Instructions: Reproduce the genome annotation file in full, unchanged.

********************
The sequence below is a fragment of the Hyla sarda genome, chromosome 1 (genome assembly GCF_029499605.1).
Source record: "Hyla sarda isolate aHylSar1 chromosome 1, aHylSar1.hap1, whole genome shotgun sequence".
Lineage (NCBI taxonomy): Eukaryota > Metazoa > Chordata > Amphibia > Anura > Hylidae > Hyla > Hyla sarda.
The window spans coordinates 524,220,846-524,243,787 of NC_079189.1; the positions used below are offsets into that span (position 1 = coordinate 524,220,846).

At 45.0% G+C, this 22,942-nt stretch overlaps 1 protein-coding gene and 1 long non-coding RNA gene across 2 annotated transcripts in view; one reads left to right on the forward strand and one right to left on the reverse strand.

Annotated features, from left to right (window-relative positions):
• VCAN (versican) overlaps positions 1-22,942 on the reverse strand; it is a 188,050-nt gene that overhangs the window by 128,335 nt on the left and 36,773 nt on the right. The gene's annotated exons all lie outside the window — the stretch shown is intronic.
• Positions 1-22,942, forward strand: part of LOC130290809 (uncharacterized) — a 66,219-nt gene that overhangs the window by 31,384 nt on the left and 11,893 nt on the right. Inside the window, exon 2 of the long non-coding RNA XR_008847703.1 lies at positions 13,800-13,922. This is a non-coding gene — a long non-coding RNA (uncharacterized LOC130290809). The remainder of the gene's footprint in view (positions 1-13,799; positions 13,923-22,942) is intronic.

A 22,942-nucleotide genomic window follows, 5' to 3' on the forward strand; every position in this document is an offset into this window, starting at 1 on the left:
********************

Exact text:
The sequence below is a fragment of the Hyla sarda genome, chromosome 1 (genome assembly GCF_029499605.1).
Source record: "Hyla sarda isolate aHylSar1 chromosome 1, aHylSar1.hap1, whole genome shotgun sequence".
Lineage (NCBI taxonomy): Eukaryota > Metazoa > Chordata > Amphibia > Anura > Hylidae > Hyla > Hyla sarda.
The window spans coordinates 524,220,846-524,243,787 of NC_079189.1; the positions used below are offsets into that span (position 1 = coordinate 524,220,846).

At 45.0% G+C, this 22,942-nt stretch overlaps 1 protein-coding gene and 1 long non-coding RNA gene across 2 annotated transcripts in view; one reads left to right on the forward strand and one right to left on the reverse strand.

Annotated features, from left to right (window-relative positions):
• VCAN (versican) overlaps positions 1-22,942 on the reverse strand; it is a 188,050-nt gene that overhangs the window by 128,335 nt on the left and 36,773 nt on the right. The gene's annotated exons all lie outside the window — the stretch shown is intronic.
• Positions 1-22,942, forward strand: part of LOC130290809 (uncharacterized) — a 66,219-nt gene that overhangs the window by 31,384 nt on the left and 11,893 nt on the right. Inside the window, exon 2 of the long non-coding RNA XR_008847703.1 lies at positions 13,800-13,922. This is a non-coding gene — a long non-coding RNA (uncharacterized LOC130290809). The remainder of the gene's footprint in view (positions 1-13,799; positions 13,923-22,942) is intronic.

A 22,942-nucleotide genomic window follows, 5' to 3' on the forward strand; every position in this document is an offset into this window, starting at 1 on the left: